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Move Over Apple - Samsung Files For a Patent On Page Turn

samzenpus posted about a year ago | from the here-I-am-on-the-road-again-there-I-am-up-on-the-stage dept.

Patents 125

Nate the greatest writes "Remember last year when Apple received a patent on the faux page curl in iBooks? Lots of people laughed at the idea that Apple could patent the page turn, but not Samsung. The gadget maker has just filed for their own page turn patent. The paperwork explains in great detail what the page turn looks like, how the software would work, and what on screen gestures could be used to turn the page."

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125 comments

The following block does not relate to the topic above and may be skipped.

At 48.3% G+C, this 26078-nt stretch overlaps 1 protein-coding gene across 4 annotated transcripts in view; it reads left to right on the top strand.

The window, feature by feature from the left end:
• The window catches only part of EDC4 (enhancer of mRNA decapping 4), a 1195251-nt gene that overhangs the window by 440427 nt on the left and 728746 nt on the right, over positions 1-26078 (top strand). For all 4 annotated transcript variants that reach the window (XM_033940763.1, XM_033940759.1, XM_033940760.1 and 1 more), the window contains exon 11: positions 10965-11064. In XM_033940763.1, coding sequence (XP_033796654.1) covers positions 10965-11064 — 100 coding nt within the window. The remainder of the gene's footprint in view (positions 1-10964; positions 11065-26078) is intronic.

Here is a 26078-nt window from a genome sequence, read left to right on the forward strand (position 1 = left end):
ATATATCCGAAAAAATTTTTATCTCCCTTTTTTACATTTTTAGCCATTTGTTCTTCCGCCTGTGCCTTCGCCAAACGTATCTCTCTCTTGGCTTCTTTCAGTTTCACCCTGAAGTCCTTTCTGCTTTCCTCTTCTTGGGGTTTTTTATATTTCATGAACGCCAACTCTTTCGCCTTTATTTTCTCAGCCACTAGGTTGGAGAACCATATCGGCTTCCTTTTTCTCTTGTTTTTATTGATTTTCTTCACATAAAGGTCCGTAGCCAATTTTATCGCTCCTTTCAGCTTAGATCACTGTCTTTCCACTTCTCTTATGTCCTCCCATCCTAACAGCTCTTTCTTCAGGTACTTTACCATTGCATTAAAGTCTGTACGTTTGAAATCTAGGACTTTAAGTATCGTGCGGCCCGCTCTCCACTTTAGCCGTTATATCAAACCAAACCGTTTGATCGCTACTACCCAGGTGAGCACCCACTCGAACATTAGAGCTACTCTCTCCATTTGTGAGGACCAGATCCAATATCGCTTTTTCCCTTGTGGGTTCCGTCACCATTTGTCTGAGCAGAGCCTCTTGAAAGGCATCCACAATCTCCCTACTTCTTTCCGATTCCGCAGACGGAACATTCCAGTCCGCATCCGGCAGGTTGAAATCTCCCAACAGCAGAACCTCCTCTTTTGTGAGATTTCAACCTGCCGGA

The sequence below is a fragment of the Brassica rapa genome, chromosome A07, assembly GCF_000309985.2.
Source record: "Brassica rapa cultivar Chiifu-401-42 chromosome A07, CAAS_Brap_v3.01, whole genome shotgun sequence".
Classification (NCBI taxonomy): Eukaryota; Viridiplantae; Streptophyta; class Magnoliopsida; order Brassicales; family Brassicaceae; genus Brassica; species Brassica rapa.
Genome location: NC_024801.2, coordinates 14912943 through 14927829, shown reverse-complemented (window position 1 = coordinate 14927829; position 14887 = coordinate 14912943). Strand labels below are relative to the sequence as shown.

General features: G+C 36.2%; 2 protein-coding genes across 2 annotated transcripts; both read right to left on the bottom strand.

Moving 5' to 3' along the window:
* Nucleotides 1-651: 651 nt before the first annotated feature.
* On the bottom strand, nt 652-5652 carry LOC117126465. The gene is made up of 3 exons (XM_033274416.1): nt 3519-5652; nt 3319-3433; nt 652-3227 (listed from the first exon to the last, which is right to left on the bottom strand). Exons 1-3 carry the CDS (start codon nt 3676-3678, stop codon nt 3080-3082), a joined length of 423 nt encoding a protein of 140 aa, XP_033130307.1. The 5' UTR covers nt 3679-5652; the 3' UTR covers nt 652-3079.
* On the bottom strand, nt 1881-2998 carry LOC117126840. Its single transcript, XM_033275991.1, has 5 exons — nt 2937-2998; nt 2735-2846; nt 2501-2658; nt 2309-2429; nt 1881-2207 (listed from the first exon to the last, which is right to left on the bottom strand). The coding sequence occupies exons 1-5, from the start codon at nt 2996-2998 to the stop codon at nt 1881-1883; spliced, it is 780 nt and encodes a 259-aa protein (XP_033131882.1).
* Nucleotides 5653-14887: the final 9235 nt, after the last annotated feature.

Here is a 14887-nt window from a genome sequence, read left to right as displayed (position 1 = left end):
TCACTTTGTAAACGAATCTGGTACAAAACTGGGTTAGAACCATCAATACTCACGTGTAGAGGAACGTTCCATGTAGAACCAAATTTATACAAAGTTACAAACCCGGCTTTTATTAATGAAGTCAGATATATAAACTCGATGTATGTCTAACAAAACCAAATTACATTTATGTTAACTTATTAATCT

Next patent application ... (5, Funny)

stevez67 (2374822) | about a year ago | (#43605467)

... the "on" button. Because no one has ever pressed an on button before. No one has turned a page. No one ever thought to make a phone a rectangle with rounded edges. The only ones these ideas are novel to are the nitwit patent attorney's who convince companies to pay them to file this crapola lol. But ... I'm sure there's an app for that.

Re:Next patent application ... (1)

Anonymous Coward | about a year ago | (#43605501)

sad thing is i wouldnt doubt someone wanting to do that and attempting it

Re:Next patent application ... (-1)

Anonymous Coward | about a year ago | (#43605901)

Finally something you cannot blame on the niggers. Niggers don't produce anything except crime, poverty, and more niggers. They don't do patents. Patents aren't gangsta enough, yo.